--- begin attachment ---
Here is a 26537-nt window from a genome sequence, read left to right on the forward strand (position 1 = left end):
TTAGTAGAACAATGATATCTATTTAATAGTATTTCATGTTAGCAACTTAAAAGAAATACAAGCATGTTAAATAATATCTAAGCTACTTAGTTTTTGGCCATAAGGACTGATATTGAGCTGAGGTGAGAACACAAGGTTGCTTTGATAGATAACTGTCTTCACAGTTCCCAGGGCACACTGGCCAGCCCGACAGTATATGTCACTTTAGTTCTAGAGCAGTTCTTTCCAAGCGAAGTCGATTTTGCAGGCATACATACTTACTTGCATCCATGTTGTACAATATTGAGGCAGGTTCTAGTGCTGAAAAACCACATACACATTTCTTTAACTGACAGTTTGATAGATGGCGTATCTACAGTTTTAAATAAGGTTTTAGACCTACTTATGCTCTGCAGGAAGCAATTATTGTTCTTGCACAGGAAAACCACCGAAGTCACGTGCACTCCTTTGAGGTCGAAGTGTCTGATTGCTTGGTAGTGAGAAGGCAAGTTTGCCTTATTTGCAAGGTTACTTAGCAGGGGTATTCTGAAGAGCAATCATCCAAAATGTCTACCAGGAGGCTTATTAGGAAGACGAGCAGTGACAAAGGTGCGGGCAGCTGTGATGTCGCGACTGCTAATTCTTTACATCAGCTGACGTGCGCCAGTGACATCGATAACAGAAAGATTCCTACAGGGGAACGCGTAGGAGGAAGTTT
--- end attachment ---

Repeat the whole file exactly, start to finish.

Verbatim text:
Here is a 26537-nt window from a genome sequence, read left to right on the forward strand (position 1 = left end):
TTAGTAGAACAATGATATCTATTTAATAGTATTTCATGTTAGCAACTTAAAAGAAATACAAGCATGTTAAATAATATCTAAGCTACTTAGTTTTTGGCCATAAGGACTGATATTGAGCTGAGGTGAGAACACAAGGTTGCTTTGATAGATAACTGTCTTCACAGTTCCCAGGGCACACTGGCCAGCCCGACAGTATATGTCACTTTAGTTCTAGAGCAGTTCTTTCCAAGCGAAGTCGATTTTGCAGGCATACATACTTACTTGCATCCATGTTGTACAATATTGAGGCAGGTTCTAGTGCTGAAAAACCACATACACATTTCTTTAACTGACAGTTTGATAGATGGCGTATCTACAGTTTTAAATAAGGTTTTAGACCTACTTATGCTCTGCAGGAAGCAATTATTGTTCTTGCACAGGAAAACCACCGAAGTCACGTGCACTCCTTTGAGGTCGAAGTGTCTGATTGCTTGGTAGTGAGAAGGCAAGTTTGCCTTATTTGCAAGGTTACTTAGCAGGGGTATTCTGAAGAGCAATCATCCAAAATGTCTACCAGGAGGCTTATTAGGAAGACGAGCAGTGACAAAGGTGCGGGCAGCTGTGATGTCGCGACTGCTAATTCTTTACATCAGCTGACGTGCGCCAGTGACATCGATAACAGAAAGATTCCTACAGGGGAACGCGTAGGAGGAAGTTT